We still get the job done, we still finish the project, we still clean up nicely. It’s worth noting that the moment, if it happens, is usually private – at home, or in the ladies room, or perhaps in the car. Every once in a while, you’ll get to see it. Unguarded, the tears come… and then they go. It’s just that most of us don’t do it on camera.

So, why might Hillary be frustrated? Because she watched a lead disappear? The money disappear? Any hope of a non-partisan, mature press corps disappear? (In the interest of full disclosure, I am for Edwards and Obama, in that order.) That she had worked hard, followed the script and it still wasn’t working? I could see having a teary moment, and then rearming. Could it have been planned? Maybe, but the truth of the tears of frustration is undeniable.

Which brings me to the media discomfort and attempts to find a new reason to bash Hillary in the face of the moment, and her victory – albeit relatively small in such a volatile race.

I don’t believe for a minute that race is the penultimate divide in our culture. It has been, is, and god willing for my child’s future will not be gender.  Don’t believe me? Check out any socio-economic grouping a demographer can offer, and see if men and women are granted the same status, rights, roles, expectations, wages… the gender line is drawn right down the middle. I don’t know how it works for queer-identified people, but my own anecdotal and admittedly limited experience is that gay men, particularly white gay men, seem to fare best of the bunch.

Race is not an additive – it’s a major multiplier, but let’s be honest. It all comes down to the boys v. the girls, and those who play in the broadband media space, regardless of the equipment they came with, tend to favor one team over the other. And before you get all “it’s about the money” on me, keep in mind that misogyny appears to pay its spokespeople very very well.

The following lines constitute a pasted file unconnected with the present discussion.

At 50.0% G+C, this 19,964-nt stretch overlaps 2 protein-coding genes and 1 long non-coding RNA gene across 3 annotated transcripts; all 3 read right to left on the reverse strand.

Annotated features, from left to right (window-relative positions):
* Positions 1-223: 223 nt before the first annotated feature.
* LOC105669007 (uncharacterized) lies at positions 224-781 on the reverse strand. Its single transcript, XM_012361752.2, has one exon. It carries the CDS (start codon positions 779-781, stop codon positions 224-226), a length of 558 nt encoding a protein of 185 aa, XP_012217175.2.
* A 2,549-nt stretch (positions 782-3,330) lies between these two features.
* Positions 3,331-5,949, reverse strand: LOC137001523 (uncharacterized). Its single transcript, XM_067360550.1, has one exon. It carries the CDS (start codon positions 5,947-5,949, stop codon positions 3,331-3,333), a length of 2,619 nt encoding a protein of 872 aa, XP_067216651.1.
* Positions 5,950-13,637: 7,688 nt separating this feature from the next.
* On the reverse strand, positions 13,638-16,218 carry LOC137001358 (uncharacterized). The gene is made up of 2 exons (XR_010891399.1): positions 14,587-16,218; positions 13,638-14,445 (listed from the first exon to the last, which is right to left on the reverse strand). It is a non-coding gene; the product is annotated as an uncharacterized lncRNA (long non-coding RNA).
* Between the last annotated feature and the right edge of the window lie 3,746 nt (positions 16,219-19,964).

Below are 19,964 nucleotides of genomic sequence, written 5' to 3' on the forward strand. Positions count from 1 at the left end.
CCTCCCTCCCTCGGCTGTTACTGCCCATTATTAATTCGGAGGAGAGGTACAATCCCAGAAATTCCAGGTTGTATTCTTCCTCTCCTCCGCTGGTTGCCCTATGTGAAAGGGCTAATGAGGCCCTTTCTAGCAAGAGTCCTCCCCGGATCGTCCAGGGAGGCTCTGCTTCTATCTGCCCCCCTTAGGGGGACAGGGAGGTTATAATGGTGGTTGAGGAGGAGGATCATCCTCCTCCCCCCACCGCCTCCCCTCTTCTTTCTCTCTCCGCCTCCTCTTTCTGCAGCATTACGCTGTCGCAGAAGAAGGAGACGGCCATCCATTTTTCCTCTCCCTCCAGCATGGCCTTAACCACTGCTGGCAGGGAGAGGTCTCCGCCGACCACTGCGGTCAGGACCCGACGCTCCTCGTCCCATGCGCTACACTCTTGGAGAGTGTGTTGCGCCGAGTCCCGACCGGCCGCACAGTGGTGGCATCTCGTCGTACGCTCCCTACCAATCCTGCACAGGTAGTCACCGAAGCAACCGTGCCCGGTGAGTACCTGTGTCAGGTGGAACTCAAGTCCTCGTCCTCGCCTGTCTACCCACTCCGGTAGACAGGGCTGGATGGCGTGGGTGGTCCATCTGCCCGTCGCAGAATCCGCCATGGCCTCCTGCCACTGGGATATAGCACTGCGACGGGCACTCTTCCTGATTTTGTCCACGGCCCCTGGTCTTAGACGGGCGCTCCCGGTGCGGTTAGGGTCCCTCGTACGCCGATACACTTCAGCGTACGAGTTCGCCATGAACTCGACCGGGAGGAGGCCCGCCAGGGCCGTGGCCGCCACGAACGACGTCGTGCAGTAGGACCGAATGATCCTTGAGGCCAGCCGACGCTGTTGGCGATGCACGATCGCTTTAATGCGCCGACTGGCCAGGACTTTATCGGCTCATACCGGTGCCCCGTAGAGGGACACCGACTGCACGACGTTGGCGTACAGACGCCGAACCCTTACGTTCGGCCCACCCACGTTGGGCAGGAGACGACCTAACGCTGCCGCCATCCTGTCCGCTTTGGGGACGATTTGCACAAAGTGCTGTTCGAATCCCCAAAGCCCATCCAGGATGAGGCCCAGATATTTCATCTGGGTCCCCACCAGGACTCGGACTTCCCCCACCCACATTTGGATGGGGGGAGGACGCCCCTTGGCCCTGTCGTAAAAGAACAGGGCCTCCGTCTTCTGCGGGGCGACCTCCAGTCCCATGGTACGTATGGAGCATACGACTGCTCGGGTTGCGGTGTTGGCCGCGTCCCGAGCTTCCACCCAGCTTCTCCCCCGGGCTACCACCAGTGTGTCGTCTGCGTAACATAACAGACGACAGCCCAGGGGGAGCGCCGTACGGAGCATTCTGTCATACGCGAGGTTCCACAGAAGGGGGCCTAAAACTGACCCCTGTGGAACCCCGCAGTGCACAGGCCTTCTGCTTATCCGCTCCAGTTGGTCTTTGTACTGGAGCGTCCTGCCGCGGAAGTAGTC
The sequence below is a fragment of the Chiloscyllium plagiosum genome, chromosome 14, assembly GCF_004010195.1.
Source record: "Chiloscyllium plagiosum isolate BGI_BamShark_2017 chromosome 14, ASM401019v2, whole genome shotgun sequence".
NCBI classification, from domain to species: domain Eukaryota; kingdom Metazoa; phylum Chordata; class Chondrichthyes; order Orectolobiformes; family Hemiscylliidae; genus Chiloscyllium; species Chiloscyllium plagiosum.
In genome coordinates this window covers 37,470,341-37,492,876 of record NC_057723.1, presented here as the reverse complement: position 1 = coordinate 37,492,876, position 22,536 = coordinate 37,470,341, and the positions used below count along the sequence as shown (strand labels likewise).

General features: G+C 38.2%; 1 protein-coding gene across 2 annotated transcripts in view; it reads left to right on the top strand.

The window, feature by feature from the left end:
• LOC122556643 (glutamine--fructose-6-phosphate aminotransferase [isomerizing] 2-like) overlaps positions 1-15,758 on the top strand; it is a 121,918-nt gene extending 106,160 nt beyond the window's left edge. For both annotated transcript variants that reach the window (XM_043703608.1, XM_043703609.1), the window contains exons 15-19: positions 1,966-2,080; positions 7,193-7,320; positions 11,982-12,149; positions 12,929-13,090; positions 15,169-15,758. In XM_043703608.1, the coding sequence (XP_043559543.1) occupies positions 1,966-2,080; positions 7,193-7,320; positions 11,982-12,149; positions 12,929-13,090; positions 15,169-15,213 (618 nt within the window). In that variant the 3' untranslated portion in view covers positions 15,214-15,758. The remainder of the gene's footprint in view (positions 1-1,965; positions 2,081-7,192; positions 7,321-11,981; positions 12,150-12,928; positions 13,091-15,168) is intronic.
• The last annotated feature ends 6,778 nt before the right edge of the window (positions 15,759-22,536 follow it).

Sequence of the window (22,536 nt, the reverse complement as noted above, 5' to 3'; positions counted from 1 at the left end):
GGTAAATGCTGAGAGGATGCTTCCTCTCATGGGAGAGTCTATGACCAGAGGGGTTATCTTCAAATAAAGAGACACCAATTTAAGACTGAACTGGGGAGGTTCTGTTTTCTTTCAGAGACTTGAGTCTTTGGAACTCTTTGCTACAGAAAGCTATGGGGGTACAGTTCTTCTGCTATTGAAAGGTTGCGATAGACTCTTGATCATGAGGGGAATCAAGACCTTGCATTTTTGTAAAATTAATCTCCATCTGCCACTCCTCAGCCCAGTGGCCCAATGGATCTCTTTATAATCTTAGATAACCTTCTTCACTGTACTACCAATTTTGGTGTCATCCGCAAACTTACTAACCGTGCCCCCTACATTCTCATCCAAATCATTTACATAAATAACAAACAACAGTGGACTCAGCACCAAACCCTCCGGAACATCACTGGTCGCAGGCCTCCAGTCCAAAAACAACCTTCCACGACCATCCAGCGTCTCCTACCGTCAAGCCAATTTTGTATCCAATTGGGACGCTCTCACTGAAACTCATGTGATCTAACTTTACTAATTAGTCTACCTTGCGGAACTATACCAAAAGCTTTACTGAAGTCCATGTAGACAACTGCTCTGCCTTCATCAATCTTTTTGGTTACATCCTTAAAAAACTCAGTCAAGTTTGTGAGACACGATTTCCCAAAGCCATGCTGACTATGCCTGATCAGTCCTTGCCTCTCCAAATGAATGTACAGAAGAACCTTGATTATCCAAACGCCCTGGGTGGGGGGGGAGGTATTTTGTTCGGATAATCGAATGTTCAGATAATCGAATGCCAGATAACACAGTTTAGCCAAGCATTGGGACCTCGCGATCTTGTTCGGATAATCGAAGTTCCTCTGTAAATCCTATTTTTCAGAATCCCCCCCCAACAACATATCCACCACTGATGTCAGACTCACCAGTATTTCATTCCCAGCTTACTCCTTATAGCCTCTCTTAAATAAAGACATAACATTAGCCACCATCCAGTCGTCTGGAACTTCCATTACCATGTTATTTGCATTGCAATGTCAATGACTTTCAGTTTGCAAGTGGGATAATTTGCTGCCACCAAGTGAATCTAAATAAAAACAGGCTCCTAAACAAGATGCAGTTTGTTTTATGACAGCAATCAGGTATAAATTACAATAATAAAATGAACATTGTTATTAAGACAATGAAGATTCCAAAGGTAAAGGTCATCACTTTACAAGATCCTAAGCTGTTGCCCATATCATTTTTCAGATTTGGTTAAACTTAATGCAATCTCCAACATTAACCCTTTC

And yes, Chris Matthews is a raging misogynist (thanks, Rachel, for putting it out there) but he’s only one of many who continue to work unedited and unabated. His history of remarks on Hillary and her husband could fill a very spiteful, hateful book and sequel. But don’t expect him to lose his job over being called out.

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Filed under bias, clintonophobes, Feminism, gender bias, media, media bias, misogyny, Politics, women

all politics is becoming glocal

I’ve lived in this timezone for 6 years – voted in as many elections, paid property taxes, learned where to (and not to) eat – and I haven’t yet felt like a real resident. Culture clash and remote employment play an equal role in my disconnectedness, but it wasn’t until a recent political action that I realized how strange it can be as a netizen first, resident second.

It’s political season again, and our despicable US Congress Rep is being challenged by a principled opponent – but the first place she (and other hopefuls in other districts) are going is out of the district. It makes me think that all politics is now glocal – a challenger goes to a global to get the money she needs in order to prove herself to the locals. So, if you’d like to help me get a good rep in Congress, consider giving to Darcy, and tell her you learned about her at my kitchen table.

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Filed under 2008 elections, accountability, activism, glocal, Politics, strategic communication, the big picture, US Congress, Voting, WA, WA-08, women, women's rights